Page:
1. Are you comfortable with no spare tire?
      2. Have read in other blogs that tandem wheels make the rv more stable. Your thoughts?
      3. How do you suggest adding storage?
      4. Is the small refrigerator and limited water capacity an issue in your opinion?
      5. Did you have to adjust headlights when adding summo springs?

      thanks Mike and Christel

      Reply
      1. James

        Hi Mike – let me see if I can help.
        1. We are squarely in the “no spare tire” camp. On our last Sprinter, I removed the spare for extra cargo capacity. The 225/75 R16 is either the first or second most common light truck tire in North America. You won’t have trouble finding one if you need one. If you were heading off into the bush, you might want one, but we don’t get *that* remote.
        2. Tandem wheels can improve stability on vehicles that need it. The ProMaster is front wheel drive. It has no need for tandem rear wheels. We’ve driven both.
        3. Adding storage is tough in a Class B. Generally speaking, they’re all about bringing LESS along with you. That said, when we are going to events and have a lot of gear (and a cat), we have purchased a small, 4×6 trailer that we move our bikes and other supplies to. We hardly notice its there when driving forwards. (Reverse is another story…)
        4. No. You get used to working with what you have. We do not find ourselves very limited by water, and not at all limited by our fridge.
        5. We did not adjust our headlights when adding Sumo Springs, or when adding VB air suspension. I did adjust and re-aim the headlights once when working with Gordon on our Skid Plate.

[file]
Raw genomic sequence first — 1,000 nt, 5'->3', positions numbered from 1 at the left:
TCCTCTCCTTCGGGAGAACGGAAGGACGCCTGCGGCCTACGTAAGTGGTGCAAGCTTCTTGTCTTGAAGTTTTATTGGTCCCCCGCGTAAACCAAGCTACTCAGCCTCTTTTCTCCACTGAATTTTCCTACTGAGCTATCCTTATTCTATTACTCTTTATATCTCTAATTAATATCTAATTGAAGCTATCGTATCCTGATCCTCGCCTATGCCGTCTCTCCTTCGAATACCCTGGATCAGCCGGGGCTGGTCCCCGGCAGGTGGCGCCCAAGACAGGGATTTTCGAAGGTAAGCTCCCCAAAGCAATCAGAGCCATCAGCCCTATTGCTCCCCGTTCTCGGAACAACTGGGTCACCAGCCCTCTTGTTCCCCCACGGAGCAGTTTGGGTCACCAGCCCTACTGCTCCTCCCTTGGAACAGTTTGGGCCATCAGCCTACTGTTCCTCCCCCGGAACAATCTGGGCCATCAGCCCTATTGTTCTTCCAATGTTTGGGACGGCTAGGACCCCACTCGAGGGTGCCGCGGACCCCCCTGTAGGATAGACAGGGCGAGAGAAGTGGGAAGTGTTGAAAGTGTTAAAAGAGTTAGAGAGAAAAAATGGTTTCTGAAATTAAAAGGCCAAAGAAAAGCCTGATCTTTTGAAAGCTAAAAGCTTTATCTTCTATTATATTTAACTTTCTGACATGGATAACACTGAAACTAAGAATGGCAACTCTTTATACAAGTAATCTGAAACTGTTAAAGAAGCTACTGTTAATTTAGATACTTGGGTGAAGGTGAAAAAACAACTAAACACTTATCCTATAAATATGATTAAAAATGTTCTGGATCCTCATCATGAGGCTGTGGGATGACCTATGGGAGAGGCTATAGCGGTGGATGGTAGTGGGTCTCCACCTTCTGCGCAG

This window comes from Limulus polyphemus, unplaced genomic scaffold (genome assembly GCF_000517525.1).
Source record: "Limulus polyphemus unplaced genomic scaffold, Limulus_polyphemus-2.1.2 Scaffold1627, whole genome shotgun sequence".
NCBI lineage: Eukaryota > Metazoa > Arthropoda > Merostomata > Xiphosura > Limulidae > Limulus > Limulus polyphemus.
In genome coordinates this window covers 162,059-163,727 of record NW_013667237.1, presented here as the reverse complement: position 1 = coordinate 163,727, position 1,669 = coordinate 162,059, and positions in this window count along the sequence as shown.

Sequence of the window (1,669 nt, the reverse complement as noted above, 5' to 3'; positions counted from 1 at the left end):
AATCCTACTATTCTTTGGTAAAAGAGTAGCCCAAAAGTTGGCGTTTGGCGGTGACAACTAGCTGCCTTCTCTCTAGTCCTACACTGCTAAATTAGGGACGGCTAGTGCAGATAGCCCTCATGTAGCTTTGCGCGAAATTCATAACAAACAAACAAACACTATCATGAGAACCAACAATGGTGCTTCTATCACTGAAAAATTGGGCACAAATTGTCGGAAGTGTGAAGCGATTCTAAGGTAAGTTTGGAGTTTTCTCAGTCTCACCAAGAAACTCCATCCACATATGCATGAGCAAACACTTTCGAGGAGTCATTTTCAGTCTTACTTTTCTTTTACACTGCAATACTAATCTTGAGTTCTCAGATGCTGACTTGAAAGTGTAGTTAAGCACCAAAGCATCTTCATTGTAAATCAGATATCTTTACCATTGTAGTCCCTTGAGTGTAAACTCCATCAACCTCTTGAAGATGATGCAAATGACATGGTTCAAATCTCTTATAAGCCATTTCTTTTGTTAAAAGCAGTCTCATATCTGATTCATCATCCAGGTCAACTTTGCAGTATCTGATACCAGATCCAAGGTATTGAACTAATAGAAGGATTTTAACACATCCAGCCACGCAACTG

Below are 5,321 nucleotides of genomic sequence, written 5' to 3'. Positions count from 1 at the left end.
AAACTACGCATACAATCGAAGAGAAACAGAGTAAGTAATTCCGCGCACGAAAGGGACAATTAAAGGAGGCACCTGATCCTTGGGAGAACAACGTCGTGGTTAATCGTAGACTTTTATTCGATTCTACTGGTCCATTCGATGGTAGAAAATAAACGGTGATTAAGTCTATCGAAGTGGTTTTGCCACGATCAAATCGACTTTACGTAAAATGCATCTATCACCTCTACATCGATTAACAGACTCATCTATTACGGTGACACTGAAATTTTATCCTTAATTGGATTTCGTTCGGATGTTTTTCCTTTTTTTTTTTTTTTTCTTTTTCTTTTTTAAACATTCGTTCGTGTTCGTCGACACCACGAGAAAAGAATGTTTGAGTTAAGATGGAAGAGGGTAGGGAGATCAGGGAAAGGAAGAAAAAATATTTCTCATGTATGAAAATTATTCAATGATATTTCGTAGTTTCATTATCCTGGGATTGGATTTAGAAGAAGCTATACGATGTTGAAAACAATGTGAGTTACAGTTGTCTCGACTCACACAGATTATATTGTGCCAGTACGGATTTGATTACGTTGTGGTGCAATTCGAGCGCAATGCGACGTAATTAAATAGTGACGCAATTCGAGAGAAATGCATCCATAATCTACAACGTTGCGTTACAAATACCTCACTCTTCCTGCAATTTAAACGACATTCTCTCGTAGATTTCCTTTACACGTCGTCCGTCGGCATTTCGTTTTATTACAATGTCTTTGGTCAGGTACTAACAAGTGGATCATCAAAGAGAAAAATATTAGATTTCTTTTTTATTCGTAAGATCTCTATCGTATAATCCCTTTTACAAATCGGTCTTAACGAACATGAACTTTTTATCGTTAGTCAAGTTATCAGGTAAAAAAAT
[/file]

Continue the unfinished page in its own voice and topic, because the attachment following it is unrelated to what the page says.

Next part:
Hope this helps!

        Reply
    3. John A Sillasen

      What about your hamstrings? After having had Achilles tendonitis in BOTH ankles years ago and getting the dreaded ‘Charlie horse,’ I make sure to have a stretch for both tendons in my feet. All it takes is tostand three feet from a wall and lean forward planting one foot back and bending the other leg as you lean forward and hold the position for a few seconds until you get a very good stretch in. Then stand up and do it with the other leg.
      Being a bit older, I have learned to stop about every hour just for a pee and stretch break.

      Reply
      1. Stefany - Post author

        Absolutely! James did a calf stretch variation at 2:20 minutes into this video… a forward lunge stretch that’ll hit the calves and Achilles nicely plus he does so dynamically (with movement) since we’re trying to move and get our circulation going, As for hamstrings, the over-under partner water bottle task at 3:20 will work wonders for stretching hamstrings and getting them moving after being idle driving for so long.

        And hey… you stopping every hour is even better than every two hours, so you’re doing better than most!!!

        Reply
    4. Shorelooksnice

      Cool video, thanks for sharing. My wife and I are taking off from Maryland to California in 5 days of driving next week so we’ll use some of your tips!

      Reply
      1. Stef - Post author

        Maryland to California…well now that’s a bit of a drive, LOL! Just remember, the vacation doesn’t begin at the destination, let the drive be part of the vacation, too. Slow down, see some sights along the way, and most definitely get out of the RV and move. Safe travels to you!

        Reply